KARACHI: A group of senior infectious diseases experts at a press conference held at the Karachi Press Club on Thursday supported the government decision to reopen schools in phases from Sept 15, nearly six months after the coronavirus pandemic forced the government to close down all educational institutions in the country. However, they called upon the government and school administrations to ensure maximum compliance with preventive measures and the official standard operating procedures (SOPs).
They also urged parents to make their children understand the importance of SOPs and help them follow preventive guidelines against the disease.
The event was organised by the Medical Microbiology and Infectious Diseases Society of Pakistan (MMIDSP).
According to experts, who represented major tertiary care hospitals of the city, initially when the Covid-19 pandemic broke out, sufficient data was not available about the disease, modes of its transmission, risk factors and vulnerability of patients.
“Gradually, as studies came out, we came to know that the elderly and those with pre-existing conditions and low immunity levels are very vulnerable to the disease and that school-aged children are at low risk and they are unlikely to be major drivers of the spread of the disease,” said Dr Azizullah of Dr Ruth Pfau Civil Hospital Karachi.
‘It’s time children were allowed to resume school life in a protective environment’
This was because of their lower susceptibility to Covid-19 compared to adults, he added.
Sharing some global data, he said children accounted for one to seven per cent of Covid-19 cases, far less needed hospitalisation and there were less than 0.1 per cent of Covid-19 related deaths among children.
Dr Bushra Jamil heading MMIDSP spoke about the role of school administrations and parents and said each educational institution had to devise its own strategy considering its resources and staff strength to minimise risk of disease transmission.
“Ensuring hand hygiene, physical distancing for all and use of masks in children over 12 years of age (as currently recommended by WHO) for all teachers and staff, good ventilation and early diagnosis of affected staff and students through simple screening can help keep our educational institutions open and functional,” she noted.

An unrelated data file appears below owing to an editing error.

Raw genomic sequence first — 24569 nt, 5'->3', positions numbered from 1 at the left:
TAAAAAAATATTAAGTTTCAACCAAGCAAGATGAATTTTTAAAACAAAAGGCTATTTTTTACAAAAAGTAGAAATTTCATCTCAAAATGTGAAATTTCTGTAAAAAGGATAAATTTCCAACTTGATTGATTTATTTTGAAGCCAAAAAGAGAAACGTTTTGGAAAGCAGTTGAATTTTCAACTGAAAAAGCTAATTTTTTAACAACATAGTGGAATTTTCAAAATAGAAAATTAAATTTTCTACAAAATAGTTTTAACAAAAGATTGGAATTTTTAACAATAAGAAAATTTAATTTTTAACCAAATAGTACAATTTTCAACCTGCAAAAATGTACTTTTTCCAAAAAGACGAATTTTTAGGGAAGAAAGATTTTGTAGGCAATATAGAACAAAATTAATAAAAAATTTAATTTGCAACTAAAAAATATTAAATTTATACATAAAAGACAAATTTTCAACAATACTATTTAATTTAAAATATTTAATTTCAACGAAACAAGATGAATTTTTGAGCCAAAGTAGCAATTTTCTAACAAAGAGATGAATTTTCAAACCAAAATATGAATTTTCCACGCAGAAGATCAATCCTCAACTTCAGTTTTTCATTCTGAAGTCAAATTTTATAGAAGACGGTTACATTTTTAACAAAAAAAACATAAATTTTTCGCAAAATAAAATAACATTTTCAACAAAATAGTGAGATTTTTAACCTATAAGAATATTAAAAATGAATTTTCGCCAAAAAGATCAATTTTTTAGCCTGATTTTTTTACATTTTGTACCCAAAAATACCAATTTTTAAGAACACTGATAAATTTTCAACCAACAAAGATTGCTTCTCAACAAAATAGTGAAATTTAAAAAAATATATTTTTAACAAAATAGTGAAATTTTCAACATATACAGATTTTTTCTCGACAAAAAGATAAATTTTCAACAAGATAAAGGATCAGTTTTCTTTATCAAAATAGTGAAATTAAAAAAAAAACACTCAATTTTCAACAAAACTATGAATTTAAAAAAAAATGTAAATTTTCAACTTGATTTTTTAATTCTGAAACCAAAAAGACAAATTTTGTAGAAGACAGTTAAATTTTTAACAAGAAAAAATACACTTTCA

Dr Jamil also underscored the need for close engagement between parents and school administrations and building up staff capacity.
“Schools can also think of opening phase-wise and starting open-air classes as done by some institutions in other countries. The preventive measures will have to be reviewed periodically, as new data becomes available.”
Dr Sadia Aamir of Liaquat National Hospital pointed out that while all hospitals had dedicated wards for Covid-19 paediatric patients, hardly any child was admitted there since the disease outbreak.
She also tried to allay fears related to rise in infection once schools are open and said that children were already out in the malls, restaurants and parks, with their families, where SOPs were not being implemented.
“The chances for them to contract the disease from the community are greater than in the school environment,” she said, emphasising that it’s time that children were allowed to resume their school life in a protective environment.
Dr Asma Nasim of Sindh Institute of Urology and Transplantation shared that children affected by coronavirus reported with mild disease at the facility and none of them, especially those with renal failure, required admission to the intensive care unit.
Dr Shobha Luxmi of Dow University of Health Sciences said the hospital had admitted children born to mothers infected with Covid-19. But, these children had no symptoms of the disease.
Published in Dawn, September 11th, 2020